Manhattan Investor Indicted For Tax Fraud

Used over $50 million to purchase European paintings instead of paying taxes on sale of $130 million dollar company.

Morris Zukerman, a Manhattan businessman was charged in a three count indictment for engaging in a multi-year tax fraud scheme.  He is charged with evading over $45 million in income and sales tax.  Stated USPIS Inspector in charge Philip R. Bartlett, ““Honest taxpayers should be offended by the actions of Mr. Zukerman who devised a scheme to avoid paying his fair share of taxes.  As citizens we have a legal obligation to pay taxes and when this doesn’t happen, law enforcement will be there to ensure these scofflaws are brought to justice.”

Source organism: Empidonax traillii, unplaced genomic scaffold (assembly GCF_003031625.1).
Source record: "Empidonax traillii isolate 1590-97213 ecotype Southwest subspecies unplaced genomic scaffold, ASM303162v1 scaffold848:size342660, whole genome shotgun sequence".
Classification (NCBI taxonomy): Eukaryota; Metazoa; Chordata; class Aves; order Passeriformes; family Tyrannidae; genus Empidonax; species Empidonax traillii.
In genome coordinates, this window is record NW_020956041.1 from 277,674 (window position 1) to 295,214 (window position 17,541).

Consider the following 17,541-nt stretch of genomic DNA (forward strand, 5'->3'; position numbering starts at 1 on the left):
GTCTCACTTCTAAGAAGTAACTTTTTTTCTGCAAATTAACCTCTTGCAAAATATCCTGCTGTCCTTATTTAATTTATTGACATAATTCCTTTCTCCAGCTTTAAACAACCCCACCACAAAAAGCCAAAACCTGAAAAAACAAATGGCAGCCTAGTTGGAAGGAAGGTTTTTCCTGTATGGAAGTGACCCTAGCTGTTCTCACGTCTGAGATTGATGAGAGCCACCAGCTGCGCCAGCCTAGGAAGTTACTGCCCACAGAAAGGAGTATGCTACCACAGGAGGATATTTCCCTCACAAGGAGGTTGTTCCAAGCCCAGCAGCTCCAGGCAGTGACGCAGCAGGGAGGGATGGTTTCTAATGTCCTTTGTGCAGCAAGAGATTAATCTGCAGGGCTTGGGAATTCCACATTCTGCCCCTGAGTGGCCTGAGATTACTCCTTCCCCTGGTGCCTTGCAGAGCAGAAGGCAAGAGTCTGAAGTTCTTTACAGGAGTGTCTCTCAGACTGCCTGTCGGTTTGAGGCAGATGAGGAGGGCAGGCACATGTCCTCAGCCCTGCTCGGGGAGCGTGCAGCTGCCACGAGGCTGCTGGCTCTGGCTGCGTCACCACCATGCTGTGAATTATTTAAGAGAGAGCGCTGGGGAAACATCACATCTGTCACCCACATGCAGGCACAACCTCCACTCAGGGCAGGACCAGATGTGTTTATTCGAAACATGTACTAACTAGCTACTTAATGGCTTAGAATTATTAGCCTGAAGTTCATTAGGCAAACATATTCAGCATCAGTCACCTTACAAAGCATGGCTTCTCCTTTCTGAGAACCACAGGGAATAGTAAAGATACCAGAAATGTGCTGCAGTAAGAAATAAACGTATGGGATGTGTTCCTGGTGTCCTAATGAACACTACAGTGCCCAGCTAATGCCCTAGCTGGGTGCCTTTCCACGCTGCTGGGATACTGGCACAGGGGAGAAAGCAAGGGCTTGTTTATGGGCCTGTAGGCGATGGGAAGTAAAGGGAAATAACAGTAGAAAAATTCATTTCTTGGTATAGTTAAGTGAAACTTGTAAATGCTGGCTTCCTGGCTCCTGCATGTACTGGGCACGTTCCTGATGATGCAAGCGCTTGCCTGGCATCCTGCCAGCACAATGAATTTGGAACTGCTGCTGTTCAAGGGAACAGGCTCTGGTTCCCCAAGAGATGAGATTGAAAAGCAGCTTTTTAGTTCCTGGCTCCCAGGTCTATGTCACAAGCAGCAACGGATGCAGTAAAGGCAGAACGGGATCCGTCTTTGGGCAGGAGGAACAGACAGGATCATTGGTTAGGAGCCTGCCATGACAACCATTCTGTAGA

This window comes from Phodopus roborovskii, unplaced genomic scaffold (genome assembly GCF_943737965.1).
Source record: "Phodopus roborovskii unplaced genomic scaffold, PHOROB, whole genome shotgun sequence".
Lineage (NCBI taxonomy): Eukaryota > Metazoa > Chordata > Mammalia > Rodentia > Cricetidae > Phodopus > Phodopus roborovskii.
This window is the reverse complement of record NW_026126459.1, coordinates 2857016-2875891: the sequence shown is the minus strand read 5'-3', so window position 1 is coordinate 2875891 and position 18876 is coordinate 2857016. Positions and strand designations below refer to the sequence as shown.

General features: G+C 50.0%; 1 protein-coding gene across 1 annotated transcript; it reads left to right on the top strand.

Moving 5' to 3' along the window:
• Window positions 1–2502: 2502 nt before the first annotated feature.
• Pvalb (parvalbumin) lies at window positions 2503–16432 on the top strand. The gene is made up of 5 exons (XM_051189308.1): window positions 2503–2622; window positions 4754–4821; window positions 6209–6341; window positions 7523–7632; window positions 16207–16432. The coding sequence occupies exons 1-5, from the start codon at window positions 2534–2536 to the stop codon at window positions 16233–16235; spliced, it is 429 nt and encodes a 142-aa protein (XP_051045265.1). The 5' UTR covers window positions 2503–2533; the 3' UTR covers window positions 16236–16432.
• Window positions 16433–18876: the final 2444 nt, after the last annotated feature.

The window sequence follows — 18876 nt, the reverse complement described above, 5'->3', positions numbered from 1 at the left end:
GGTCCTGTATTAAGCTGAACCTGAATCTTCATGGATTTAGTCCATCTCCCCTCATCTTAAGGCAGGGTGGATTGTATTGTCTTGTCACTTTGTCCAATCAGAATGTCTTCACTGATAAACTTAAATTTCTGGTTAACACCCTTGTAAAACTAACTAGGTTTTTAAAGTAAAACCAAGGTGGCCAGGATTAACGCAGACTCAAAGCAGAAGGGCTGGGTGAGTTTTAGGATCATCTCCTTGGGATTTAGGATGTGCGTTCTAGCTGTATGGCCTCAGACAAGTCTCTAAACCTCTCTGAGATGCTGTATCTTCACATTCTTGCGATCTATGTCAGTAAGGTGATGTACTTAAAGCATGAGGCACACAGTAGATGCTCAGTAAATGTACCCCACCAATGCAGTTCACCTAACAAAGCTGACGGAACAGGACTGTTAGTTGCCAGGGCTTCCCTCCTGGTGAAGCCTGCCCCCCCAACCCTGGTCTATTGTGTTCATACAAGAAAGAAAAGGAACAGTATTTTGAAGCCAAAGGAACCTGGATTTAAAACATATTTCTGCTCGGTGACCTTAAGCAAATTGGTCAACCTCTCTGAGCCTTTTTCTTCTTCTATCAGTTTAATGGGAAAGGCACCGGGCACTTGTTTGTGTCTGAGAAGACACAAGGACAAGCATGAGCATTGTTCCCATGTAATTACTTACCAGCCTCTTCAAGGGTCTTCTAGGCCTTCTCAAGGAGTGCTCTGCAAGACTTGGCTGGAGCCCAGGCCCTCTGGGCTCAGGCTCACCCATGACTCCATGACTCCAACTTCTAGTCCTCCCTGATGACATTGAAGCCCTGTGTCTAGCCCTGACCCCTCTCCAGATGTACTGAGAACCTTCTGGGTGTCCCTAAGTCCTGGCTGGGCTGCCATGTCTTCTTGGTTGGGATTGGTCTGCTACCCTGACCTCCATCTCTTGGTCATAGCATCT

Zukerman schemed to evade taxes based on income he received from the January 2008 sale of a petroleum products company, which resulted in the receipt of $130 million in gross sale proceeds.  Between 2008 and 2013, Zukerman directed that over $50 million of the funds transferred to Zukerman Investments be used to purchase paintings by European artists from the 15th through the 19th centuries (the “Old Master paintings”), which Zukerman used to decorate his Upper East Side apartment and the apartments of two family members.

Zukerman, 71, of New York, New York, is charged with: one count of tax evasion, which carries a maximum sentence of five years in prison; one count of wire fraud, which carries a maximum sentence of 20 years in prison; and one count of obstructing the IRS, which carries a maximum sentence of three years in prison.  The three charges each also carry a maximum fine of $250,000, or twice the gross gain or loss from the offense.

You can read more about this case here.